the water got high and she never got dry

Wednesday, January 24, 2007

perspective lines converge

The wedding countdown, courtesy of the ticker above, has been a source of stress, rather than excitement. It is a continual reminder of everything that must be done in the coming months for the future, rather than “Yay, it’s that much sooner that I get to marry this man!” And that’s just wrong.

What I sometimes forget is just how big a deal this whole getting married thing is to me. I grew up with a strict, domineering, alcoholic, verging on bipolar father and a loving but passive mother. I grew to fear and hate the banging sound of the cupboard door behind which he kept his beer. Some memories are so ugly that I think they’ve been quietly forgotten, out of sheer self-preservation.

The hurt, the anger, the embarrassment of such a dysfunctional home all left their mark on me. And even worse was the fear of how much I took after him, not even so much the drinking part, although for years I wouldn’t touch alcohol, but in temperament. How emotional and moody I can be, just like him. With no model of a functional family, would I ever be able to have one myself?

My most serious relationship started out great and then deteriorated ever so slowly and almost imperceptibly at first. I blinded myself to how bad it got and stuck with it even when it became dysfunctional. It’s hard to separate reality from perception, but according to how I was perceived, treated, and sometimes even felt, I was moody, overly emotional and “difficult.” I really fucking hate that word, by the way. I’ve promised myself to never tell someone they’re being difficult, because it’s just so belittling.

I took pride in dating guys who were nothing like my dad, who were affectionate and sweet, and yet to one day find myself curled up on the floor in my bathroom with a boyfriend pounding on the door yelling for me to come out and talk to him, and only later realizing how disturbingly it recalled very similar experiences with my dad, was unsettling to say the least.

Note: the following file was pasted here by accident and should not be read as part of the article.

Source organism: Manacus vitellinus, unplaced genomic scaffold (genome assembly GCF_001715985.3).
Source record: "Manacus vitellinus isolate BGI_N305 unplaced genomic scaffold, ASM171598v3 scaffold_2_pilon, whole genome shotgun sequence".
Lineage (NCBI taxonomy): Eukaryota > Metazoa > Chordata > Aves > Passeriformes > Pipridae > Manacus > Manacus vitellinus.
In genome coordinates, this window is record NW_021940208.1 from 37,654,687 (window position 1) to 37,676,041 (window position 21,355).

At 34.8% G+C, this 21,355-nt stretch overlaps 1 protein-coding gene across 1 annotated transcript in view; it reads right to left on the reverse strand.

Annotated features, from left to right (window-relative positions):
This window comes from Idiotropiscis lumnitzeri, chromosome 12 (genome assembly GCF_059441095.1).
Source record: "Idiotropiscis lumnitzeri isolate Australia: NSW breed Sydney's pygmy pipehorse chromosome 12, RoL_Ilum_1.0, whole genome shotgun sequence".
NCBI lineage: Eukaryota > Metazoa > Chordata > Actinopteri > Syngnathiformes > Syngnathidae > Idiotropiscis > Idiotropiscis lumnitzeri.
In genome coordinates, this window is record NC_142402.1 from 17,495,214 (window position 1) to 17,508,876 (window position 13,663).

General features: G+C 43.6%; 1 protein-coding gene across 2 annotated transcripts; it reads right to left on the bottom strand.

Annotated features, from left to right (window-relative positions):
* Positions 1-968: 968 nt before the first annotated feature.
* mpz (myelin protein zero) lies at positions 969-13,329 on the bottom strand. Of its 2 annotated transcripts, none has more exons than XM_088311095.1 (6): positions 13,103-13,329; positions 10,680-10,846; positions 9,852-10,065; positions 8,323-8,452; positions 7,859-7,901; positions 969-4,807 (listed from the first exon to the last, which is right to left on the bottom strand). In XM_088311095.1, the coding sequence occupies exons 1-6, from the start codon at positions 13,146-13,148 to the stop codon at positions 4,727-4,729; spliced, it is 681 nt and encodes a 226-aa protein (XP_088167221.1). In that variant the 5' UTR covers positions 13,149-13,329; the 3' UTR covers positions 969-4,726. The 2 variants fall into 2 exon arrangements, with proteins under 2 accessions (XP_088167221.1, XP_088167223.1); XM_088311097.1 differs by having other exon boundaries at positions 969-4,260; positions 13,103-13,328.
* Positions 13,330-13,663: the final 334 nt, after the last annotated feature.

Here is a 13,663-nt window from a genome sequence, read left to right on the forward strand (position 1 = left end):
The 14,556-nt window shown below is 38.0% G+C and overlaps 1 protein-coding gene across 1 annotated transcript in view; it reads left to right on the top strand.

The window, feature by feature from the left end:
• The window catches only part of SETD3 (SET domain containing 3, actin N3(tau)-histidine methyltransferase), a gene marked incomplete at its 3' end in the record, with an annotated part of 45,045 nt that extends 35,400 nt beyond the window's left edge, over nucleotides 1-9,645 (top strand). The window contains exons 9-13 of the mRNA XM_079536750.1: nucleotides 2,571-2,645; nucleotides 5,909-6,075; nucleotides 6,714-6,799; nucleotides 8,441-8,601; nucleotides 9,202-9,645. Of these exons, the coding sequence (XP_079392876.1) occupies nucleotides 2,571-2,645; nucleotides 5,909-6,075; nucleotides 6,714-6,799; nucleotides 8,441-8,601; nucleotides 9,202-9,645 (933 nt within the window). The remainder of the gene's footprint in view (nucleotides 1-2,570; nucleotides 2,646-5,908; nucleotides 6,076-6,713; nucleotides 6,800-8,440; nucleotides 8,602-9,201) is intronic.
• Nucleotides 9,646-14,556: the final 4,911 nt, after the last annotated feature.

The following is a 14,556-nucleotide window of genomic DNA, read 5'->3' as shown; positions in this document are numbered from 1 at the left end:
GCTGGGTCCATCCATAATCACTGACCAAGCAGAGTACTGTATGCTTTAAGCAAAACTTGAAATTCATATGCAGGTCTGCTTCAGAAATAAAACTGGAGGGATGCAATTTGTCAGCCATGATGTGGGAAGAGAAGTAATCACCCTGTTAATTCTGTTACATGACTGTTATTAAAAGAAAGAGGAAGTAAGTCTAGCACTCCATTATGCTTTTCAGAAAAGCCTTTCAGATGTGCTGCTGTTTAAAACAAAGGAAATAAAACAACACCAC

And you know, it’s not as if I’m a fundamentally different person now or have multiple personalities, but with Husband to Be I have never once felt or been treated as a difficult person. I’m just me. The best me possible and one who is loved and wholly accepted, warts and all. We disagree sometimes but we almost never fight and there’s no screaming and no door slamming. Even in the midst of wedding stress, home is an oasis of calm. And when HTB tells me, unprompted and apropos of nothing, that I’m so easy to live with, he has no idea just how much that means to me.

Being with HTB helps to heal old hurts but you know, it’s not that I was broken and he fixed me. I fixed myself and by the time he came along, I was ready for him. To some degree, my last ex may comfort himself by thinking of me as an overemotional bitch, but this bitch, this drama queen, has taken everything she’s learned and let it lead her to happily ever after.

The love that I have is both a blessing and an accomplishment. I got damn lucky but I also worked my ass off for it.

Perspective is everything. I’m still hella stressed about school and wedding. But there is a hell of a difference between wondering if it’s safe to go home and where I’ll sleep if it’s not and wondering if I’ll leave with “just” a master’s instead of a Ph.D or wondering whether to go with a DJ or use an iPod. I should be so lucky to have these be my problems.

In 4 months, 3 weeks, and 4 days I will be burying my toes in the sand on one of the most beautiful beaches in the world and HTB will take my hand and we will sail away into the mystic. And it will be amazing.


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